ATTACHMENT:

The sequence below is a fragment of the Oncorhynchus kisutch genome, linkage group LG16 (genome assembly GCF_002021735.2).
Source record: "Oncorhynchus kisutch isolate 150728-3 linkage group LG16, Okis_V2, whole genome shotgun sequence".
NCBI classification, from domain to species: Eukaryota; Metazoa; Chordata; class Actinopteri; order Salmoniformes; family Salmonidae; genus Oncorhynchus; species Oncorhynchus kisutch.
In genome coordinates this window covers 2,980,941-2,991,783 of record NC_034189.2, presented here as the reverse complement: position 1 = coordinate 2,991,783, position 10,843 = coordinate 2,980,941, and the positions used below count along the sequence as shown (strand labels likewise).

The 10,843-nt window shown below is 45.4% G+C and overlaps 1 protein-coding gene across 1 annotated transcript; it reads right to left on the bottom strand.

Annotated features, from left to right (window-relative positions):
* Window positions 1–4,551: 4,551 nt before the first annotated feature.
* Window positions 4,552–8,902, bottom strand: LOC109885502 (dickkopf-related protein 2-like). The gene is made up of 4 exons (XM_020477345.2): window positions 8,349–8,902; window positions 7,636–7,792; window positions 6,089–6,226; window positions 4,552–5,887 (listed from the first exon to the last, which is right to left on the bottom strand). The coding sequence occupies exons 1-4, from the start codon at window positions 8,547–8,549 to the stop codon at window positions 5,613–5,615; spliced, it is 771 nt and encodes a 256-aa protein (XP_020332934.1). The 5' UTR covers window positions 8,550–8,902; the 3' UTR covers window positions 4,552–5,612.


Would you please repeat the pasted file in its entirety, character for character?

The sequence below is a fragment of the Oncorhynchus kisutch genome, linkage group LG16 (genome assembly GCF_002021735.2).
Source record: "Oncorhynchus kisutch isolate 150728-3 linkage group LG16, Okis_V2, whole genome shotgun sequence".
NCBI classification, from domain to species: Eukaryota; Metazoa; Chordata; class Actinopteri; order Salmoniformes; family Salmonidae; genus Oncorhynchus; species Oncorhynchus kisutch.
In genome coordinates this window covers 2,980,941-2,991,783 of record NC_034189.2, presented here as the reverse complement: position 1 = coordinate 2,991,783, position 10,843 = coordinate 2,980,941, and the positions used below count along the sequence as shown (strand labels likewise).

The 10,843-nt window shown below is 45.4% G+C and overlaps 1 protein-coding gene across 1 annotated transcript; it reads right to left on the bottom strand.

Annotated features, from left to right (window-relative positions):
* Window positions 1–4,551: 4,551 nt before the first annotated feature.
* Window positions 4,552–8,902, bottom strand: LOC109885502 (dickkopf-related protein 2-like). The gene is made up of 4 exons (XM_020477345.2): window positions 8,349–8,902; window positions 7,636–7,792; window positions 6,089–6,226; window positions 4,552–5,887 (listed from the first exon to the last, which is right to left on the bottom strand). The coding sequence occupies exons 1-4, from the start codon at window positions 8,547–8,549 to the stop codon at window positions 5,613–5,615; spliced, it is 771 nt and encodes a 256-aa protein (XP_020332934.1). The 5' UTR covers window positions 8,550–8,902; the 3' UTR covers window positions 4,552–5,612.